Yes to yeast
“Other novel protein sources are beginning to be used in pet foods and treats,” Krestel-Rickert said. “Algae, yeasts and fermented proteins are just a few of the alternatives to consider.”
Tom Asquith, director, research and development, The F.L. Emmert Co., Cincinnati, said, “Many pet food companies are embracing brewer’s yeast as a rich source of protein, indispensable amino acids, vitamins and beta-glucans. It satisfies nutrition and marketing needs for vegan/non-animal, sustainable, local and edible diets.”
The protein content of dried brewer’s yeast ranges from 35% to 48% with relatively low amounts of fat (2% to 3%) and ash (5% to 8%). Essential amino acid content is comparable to dried egg product. This unique composition enables formulators to boost protein levels in high-meat diets as well as in diets with higher-ash content.
“Brewer’s yeast is highly palatable,” Asquith added. “Published studies also show that beta-glucans in brewer’s yeast boost gut immunity and can improve gut function.”
Bond Pet Foods Inc., Boulder, Colo., has been working with biotechnology to make animal-free and protein-rich pet food. Its first product is the Protein-Packed Dog Treat Bar, a snappable, portable and sustainable snack that provides high-quality, supplemental nutrition to a dog’s existing diet.
Approved by veterinary nutritionists for high digestibility and palatability, the bar is made with a novel dried yeast protein as the foundation of its recipe. While standard baked treats typically range from 12% to 20% protein, Bond’s recipe boasts a 29% minimum protein content, which can help supplement a dog’s primary diet to support sustained energy and overall health. A more sustainable alternative to other conventional animal and plant-based proteins, Bond’s selected yeast protein requires less land, water and energy to produce.
“Bond is part of a progressive movement aimed at reducing the social and environmental impacts of what our pets eat through new protein and ingredient solutions,” said Rich Kelleman, co-founder, chief executive officer, Bond.
This is a first step in the company’s product and nutrition roadmap. The science team at Bond is also working on production of chicken and other conventional meat proteins made through a similar fermentation process used to make dried yeast.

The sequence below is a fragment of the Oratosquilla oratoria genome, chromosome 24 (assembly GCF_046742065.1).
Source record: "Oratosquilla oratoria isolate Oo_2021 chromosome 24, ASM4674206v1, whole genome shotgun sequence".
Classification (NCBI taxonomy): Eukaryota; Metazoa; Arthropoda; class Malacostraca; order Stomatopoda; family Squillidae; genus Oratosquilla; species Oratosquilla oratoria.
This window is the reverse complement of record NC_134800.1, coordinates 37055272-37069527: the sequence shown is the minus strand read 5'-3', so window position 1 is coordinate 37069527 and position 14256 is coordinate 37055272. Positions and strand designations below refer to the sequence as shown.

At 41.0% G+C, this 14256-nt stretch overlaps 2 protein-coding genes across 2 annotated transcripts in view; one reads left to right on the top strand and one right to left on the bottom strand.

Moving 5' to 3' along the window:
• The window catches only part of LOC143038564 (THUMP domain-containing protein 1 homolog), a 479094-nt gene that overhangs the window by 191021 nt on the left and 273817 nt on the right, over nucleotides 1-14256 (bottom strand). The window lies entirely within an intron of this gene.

“With our proprietary approach, we’re producing proteins that are nutritionally identical to their meat counterparts without the environmental, animal welfare and safety downsides,” said Pernilla Audibert, co-founder, chief technology officer, Bond. “Utilizing microbial fermentation and the biochemistry of yeast, we’re harvesting cultured animal proteins like chicken, turkey and fish, without the animal, and then using the ingredients as the foundation of our complete recipes. Products made with these meat proteins will be commercially available within the next three years.”
“We need new and alternative proteins to feed a growing global pet population, and also to minimize the environmental impact of feeding that growing population,” said Ryan Bethencourt, Wild Earth.
Berkeley, Calif.-based Wild Earth, a biotech startup and maker of koji-protein dog treats, uses cultured protein made from human-grade koji (Aspergillus oryzae), an ancient Asian protein and member of the fungi kingdom containing all 10 amino acids essential for dogs. It is eco-friendly and renewably sourced. The company has also launched its first complete-and-balanced diet for dogs that is meatless and utilizes yeast protein as a main ingredient and source of protein. Using a fermentation process, fungal yeasts are transformed into concentrated yeasts then incorporated into Wild Earth’s dog food as a source of protein, B vitamins, fiber and antioxidants. According to the company, the veterinarian-developed food offers 31% complete proteins in every scoop of kibble.
“We need new and alternative proteins to feed a growing global pet population, and also to minimize the environmental impact of feeding that growing population,” said Ryan Bethencourt, chief executive officer of Wild Earth. “Using biotechnology gives us the ability to scale and to get a product to market safely, quickly and affordably.”
As technology has advanced, novel proteins are becoming about more than the nutrition they provide. For many, novel protein ingredients support a purpose broader than feeding the world’s pets.
“We make dog food and treats but our purpose is combating climate change,” said Anne Carlson, chief executive officer, Jiminy’s. “…I expect this [COVID-19] pandemic will reposition sustainability to the forefront as we continue experiencing firsthand the effects of relentlessly encroaching on forests for croplands and water. For the first time — and on a large scale — all Americans are facing the truth of exactly how traditional practices put us all at risk. I believe we’re due for a rethink and the embrace of novel, safe and sustainable proteins like Jiminy’s food and treats can help guide us to a better world.”